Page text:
UK Bribery Act 2010: Future trends

By Victoria Murphy and Oliver Brooks

Since our last blog was published, there has been further development in respect of enforcement of the Bribery Act 2010 (UKBA) with the second deferred prosecution agreement (DPA) being approved. Before we look to the future, we briefly reflect on this development.

The new DPA: a sign of things to come?

There are limitations on our knowledge of the most recent DPA. Due to ongoing proceedings which deal with underlying offences, the company cannot currently be named. A redacted judgment was released on 11 July 2016 anonymising the company, referring to it as ‘XYZ Limited’ (XYZ).

We do know that the DPA concerns payments of £17.24 million relating to 28 implicated contracts. These offences were committed by intermediary agents within a particular jurisdiction offering to or placing bribes with those in a position to influence/control contracts. Interestingly, the implicated contracts include both post July 2011 offences under the UKBA and pre-July 2011 offences of conspiracy to bribe contrary to s. 1 of the Criminal Law Act 1977. 

XYZ admitted that prior to 2012 it did not have adequate procedures in place. In a somewhat ironic twist to the tale, it was only when XYZ sought to redress those gaps that the bribes were uncovered. It would appear that XYZ was offered a DPA as a result of immediately self-reporting to the Serious Fraud Office (SFO) and working with them throughout the process. The full impact of this case will become clearer when the embargo on reporting the facts is lifted, at which point we will comment further.

The future of the UKBA

So what can we see in our crystal ball?

  • More ‘section 7’ type offences? At the Anti-Corruption Summit: London 2016 in May, the then Prime Minister announced an intention to introduce further ‘Section 7 offences’ which would see corporates liable for the failure to prevent money laundering and fraud.  With the failure to prevent the facilitation of tax evasion offence soon to hit the statute books, it is likely that we will see increased legislation focussed upon changing corporate behaviour modelled upon the UKBA. Further details can be found here.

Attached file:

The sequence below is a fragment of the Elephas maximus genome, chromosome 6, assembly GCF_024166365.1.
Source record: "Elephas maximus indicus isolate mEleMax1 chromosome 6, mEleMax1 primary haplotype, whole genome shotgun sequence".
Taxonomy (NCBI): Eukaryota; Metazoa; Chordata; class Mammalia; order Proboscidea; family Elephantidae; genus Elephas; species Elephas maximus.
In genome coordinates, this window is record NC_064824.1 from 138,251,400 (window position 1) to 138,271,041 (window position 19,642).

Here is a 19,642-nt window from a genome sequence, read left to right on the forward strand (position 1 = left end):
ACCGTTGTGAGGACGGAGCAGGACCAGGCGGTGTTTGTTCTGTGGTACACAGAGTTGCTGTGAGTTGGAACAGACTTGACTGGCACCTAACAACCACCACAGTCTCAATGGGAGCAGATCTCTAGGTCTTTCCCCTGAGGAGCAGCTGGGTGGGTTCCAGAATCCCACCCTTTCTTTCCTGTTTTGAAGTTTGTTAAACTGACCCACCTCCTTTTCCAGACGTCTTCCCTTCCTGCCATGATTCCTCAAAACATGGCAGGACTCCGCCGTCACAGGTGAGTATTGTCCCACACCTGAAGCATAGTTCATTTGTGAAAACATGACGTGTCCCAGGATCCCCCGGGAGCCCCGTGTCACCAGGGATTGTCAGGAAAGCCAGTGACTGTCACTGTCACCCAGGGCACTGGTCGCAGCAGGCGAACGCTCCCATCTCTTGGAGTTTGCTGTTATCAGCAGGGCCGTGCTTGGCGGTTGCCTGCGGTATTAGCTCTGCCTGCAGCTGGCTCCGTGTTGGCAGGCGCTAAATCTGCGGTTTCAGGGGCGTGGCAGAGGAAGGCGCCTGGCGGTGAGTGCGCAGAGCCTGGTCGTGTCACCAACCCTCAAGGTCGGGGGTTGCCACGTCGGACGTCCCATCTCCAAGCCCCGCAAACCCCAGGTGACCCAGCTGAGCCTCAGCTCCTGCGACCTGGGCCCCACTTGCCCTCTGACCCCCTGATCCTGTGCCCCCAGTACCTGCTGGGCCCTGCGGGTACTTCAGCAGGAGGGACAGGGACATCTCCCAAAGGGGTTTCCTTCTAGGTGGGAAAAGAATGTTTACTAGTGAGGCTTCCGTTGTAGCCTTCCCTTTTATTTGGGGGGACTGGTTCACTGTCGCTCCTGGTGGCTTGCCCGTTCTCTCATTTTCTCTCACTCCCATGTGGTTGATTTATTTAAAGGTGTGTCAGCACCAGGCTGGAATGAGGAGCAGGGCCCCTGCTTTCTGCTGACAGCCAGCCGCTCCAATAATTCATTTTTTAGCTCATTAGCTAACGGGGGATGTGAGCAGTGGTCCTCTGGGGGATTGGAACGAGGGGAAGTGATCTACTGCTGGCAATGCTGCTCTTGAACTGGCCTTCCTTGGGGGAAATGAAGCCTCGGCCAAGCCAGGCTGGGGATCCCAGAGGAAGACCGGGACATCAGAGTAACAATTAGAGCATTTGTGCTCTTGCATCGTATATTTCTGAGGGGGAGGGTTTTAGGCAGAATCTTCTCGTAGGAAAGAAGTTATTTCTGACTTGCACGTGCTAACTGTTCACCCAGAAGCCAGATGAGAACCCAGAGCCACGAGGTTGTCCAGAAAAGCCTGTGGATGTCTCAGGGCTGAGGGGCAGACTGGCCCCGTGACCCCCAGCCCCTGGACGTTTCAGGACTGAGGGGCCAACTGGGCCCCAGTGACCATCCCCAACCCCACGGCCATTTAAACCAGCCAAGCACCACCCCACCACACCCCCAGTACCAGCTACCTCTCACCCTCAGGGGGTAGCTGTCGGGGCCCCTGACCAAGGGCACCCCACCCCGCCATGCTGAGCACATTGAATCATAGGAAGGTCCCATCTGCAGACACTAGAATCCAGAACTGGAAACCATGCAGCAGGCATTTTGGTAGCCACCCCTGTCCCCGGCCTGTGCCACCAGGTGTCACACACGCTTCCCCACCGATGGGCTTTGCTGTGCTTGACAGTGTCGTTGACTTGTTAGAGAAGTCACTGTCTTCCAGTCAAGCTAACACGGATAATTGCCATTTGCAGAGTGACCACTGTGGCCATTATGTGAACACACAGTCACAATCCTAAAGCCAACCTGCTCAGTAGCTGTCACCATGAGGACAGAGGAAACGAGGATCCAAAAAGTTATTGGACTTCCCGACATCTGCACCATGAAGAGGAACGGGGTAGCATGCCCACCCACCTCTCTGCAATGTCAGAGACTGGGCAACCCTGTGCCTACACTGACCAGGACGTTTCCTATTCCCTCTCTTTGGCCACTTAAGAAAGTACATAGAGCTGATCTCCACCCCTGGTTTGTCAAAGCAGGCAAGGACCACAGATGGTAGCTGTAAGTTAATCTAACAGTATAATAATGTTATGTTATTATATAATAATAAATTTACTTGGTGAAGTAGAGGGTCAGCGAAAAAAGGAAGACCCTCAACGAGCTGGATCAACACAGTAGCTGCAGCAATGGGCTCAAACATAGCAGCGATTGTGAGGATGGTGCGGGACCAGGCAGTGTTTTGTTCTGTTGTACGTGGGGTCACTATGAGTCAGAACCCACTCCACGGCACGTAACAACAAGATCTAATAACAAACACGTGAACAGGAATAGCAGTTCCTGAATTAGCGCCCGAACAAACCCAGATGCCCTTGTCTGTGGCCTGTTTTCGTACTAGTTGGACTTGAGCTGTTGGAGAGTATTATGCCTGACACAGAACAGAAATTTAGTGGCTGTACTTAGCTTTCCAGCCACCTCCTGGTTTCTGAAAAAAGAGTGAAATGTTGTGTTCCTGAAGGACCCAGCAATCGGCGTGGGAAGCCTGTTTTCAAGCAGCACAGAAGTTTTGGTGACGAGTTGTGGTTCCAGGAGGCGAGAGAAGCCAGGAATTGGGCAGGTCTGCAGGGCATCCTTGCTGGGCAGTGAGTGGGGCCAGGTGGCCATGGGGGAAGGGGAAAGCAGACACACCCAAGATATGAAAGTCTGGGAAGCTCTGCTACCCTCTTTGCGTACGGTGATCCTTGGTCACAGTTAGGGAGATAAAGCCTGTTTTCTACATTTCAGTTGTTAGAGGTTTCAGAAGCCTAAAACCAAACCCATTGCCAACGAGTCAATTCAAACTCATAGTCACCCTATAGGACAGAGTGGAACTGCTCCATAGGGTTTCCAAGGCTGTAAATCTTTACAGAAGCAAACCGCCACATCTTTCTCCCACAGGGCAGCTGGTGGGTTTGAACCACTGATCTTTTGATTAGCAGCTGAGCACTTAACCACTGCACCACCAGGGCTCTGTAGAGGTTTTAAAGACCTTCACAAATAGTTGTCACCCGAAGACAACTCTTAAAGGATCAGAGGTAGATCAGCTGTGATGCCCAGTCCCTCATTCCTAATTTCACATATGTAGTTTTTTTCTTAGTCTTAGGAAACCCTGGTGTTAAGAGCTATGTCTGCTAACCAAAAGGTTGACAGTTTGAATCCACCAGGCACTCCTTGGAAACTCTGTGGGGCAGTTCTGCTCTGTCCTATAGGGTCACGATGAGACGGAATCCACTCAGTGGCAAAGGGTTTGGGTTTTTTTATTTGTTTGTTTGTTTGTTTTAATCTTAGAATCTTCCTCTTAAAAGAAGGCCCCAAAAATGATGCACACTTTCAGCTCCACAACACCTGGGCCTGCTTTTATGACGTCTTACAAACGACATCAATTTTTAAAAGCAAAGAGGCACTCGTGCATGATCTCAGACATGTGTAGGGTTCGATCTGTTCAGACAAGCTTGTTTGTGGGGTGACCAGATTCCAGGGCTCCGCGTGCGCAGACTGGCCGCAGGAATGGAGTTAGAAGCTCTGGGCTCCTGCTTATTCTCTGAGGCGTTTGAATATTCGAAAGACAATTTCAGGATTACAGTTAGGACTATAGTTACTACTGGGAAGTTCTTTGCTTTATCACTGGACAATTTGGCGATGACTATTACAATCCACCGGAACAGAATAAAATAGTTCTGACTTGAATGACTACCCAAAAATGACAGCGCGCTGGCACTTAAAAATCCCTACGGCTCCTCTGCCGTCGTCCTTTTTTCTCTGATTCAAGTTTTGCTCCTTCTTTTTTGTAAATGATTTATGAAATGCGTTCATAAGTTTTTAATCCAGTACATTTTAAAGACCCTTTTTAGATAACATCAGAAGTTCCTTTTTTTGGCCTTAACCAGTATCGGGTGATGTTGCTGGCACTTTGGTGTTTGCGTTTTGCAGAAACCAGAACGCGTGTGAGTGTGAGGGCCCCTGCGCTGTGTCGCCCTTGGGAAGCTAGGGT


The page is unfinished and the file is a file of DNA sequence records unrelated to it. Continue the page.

• Will we ever see a contested case? One also has to wonder whether in today’s world of good corporate behaviour we are ever likely to see a trial for Section 7 UKBA offences. Given that two out of three cases to date have been dealt with by DPAs and the third was a guilty plea, it would appear that the SFO is unlikely to be instructing trial Counsel imminently.
  • Early cooperation = softer approach? In the first DPA (see here), the penalties were based on the revenues earned on the contracts blighted by bribery. In XYZ, the starting point was the gross profits earned under such contracts. This favourable treatment is perhaps because of the immediate action that they took on discovering bribery (i.e. retaining a law firm to undertake an independent investigation and even making two further self-reports) or perhaps because of commentary following the first DPA suggesting that more financial leniency should be shown in DPAs. As a result, the future is likely to see more companies working with the SFO to ensure that they any breaches of UKBA are dealt with as favourably as possible.

Our final post in this series will address the most frequently asked questions in relation to the UKBA. There is still time to submit any questions that you might have via the text box below or by contacting one of the team.

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